Justin answers:

The same thing that happened in 1929 has happened in 2009 (some would say sooner and they’d be right) Speculation on something that was either value less or no money behind it. (same-thing) Everyone seems to have a complicated explanation of it but it is really quite simple.The stock market crash came as a result of people not making their margin calls on stocks that were only funded at 10% of value but could be paid off with the proceeds of the stock when the price went higher, assuming you would actually sell it then.When it became there was no REAL money in it people refused to make their margin calls and then others couldn’t. Then everyone said screw it and got out and since everyone was a part of it they knew there wasn’t enough money in the banks to fund this mess so there was a run on the banks with no money for loans or payroll everyone was out of work Now to the present day.A lot of loans were based on the ridiculous notion that there would be no end in site for increasing home values and subsequent equity available to treat your home’s inflated value’s equity like an ATM cash machine.These loans had high fees for people with sub par credit and teaser rate interest ARMS that ballooned into payments no one could afford. These junk loans were passed around like a hot potato all over the world in a scummy scam scheme called “derivatives” of which this glorified Ponzi scheme was cooked up by a mathematician’s invented algorithm (That part being the part no one understands,but I do –It’s a veiled attempt to cover up ill gotten greedy gains) The “house of cards fell down when major players were stuck with these worthless securities they couldn’t find anyone any longer to pawn them off on. So write them off–whoops if we do that our reserves are gone and so are we. The players in this game were so huge and connected over the whole international banking system that it really had the potential of putting the whole world financial system to its knees. They said It’s your mess, you started it, it behooves you to end it. Can you blame them? Hence the bailouts. Were backed against the wall–world wide banking collapse–or.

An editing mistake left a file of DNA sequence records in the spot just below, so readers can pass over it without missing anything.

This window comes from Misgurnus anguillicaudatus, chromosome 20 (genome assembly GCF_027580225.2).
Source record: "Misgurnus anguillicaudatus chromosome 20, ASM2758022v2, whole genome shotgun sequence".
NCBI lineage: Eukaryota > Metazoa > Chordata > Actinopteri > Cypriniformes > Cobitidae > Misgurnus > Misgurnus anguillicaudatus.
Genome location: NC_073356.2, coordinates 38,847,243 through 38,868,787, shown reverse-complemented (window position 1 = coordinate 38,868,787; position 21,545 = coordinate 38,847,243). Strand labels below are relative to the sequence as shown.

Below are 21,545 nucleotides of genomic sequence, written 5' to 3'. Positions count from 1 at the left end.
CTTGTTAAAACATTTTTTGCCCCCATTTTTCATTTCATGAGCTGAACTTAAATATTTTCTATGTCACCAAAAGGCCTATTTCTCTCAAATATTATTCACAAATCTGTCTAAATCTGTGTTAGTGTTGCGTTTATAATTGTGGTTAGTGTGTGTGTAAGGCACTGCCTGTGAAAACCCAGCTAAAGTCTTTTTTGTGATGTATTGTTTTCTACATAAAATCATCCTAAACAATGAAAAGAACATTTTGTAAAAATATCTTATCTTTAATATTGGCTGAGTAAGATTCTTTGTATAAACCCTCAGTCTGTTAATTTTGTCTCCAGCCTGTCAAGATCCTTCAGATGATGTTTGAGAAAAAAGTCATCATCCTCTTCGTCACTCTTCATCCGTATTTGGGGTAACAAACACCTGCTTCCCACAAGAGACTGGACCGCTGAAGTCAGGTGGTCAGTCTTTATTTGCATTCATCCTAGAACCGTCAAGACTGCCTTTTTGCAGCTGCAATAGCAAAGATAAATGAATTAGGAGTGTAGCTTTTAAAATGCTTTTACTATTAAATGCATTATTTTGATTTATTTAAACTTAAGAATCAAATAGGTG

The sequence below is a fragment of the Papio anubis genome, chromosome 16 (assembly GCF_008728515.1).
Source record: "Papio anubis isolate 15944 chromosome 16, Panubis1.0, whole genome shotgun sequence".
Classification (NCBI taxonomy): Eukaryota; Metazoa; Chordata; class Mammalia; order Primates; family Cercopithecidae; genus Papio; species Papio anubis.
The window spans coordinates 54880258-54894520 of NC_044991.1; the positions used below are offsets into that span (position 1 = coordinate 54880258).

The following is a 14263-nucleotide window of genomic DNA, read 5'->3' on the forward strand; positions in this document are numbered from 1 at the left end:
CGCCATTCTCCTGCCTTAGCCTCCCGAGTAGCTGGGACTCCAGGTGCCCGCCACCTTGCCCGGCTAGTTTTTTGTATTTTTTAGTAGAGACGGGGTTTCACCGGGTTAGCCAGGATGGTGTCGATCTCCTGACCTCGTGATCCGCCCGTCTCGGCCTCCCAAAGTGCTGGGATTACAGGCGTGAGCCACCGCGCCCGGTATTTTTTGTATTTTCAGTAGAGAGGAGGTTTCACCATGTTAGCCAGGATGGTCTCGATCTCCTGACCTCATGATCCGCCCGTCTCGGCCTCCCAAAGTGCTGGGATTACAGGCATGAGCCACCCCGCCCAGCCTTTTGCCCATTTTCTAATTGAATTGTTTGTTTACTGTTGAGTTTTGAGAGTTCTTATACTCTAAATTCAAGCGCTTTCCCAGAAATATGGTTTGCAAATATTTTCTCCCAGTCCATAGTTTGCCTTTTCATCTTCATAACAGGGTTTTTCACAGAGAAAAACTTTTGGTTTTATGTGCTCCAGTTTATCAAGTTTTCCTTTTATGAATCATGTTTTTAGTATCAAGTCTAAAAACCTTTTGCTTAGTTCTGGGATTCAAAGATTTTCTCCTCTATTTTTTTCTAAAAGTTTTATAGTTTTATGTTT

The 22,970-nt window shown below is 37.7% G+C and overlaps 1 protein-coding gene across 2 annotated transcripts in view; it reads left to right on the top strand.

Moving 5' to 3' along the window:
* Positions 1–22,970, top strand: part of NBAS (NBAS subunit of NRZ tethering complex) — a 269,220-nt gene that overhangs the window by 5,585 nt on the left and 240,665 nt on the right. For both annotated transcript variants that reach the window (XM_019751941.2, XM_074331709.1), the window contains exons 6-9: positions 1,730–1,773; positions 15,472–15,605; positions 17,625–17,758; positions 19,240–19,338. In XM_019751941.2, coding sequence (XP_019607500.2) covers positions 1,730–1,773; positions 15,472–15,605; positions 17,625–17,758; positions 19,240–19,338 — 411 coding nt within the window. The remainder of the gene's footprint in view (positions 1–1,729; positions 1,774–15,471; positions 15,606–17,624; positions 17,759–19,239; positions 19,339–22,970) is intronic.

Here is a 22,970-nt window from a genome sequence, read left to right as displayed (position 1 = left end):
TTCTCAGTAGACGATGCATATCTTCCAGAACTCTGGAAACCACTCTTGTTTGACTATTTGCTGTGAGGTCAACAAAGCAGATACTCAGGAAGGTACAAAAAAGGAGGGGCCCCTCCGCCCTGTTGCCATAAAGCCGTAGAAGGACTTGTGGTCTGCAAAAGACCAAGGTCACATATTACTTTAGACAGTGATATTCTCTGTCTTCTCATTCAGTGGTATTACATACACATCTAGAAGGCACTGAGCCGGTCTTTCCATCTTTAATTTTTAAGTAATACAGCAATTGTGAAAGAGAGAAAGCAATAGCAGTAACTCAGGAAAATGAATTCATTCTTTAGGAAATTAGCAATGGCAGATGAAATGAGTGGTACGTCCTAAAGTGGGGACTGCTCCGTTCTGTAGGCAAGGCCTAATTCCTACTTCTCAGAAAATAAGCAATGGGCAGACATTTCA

Mark asks…

Does the natural world have anything equivalent to endless economic growth or compound interest?

Methinks the grow-forever Ponzi scheme is coming to an end sooner than most people realize.

As goes cheap oil, so goes growthism.

http://www.energybulletin.net/primer

Justin answers:

Good questions.

I would imagine the population of any insect, bacteria, algae or even animal would grow exponentially (like compound interest) if there was an unlimited amount of food and space.

I think your point is that the algae eventually reaches the edge of the pool, or the bacteria runs out of food and that perpetual growth is impossible, just like perpetual growth of the economy is impossible.

You may find this article interesting. It talks about that argument as regards the stock market.

Http://pmanion.blogspot.com/2009/08/world-stock-market-what-return-should-i.html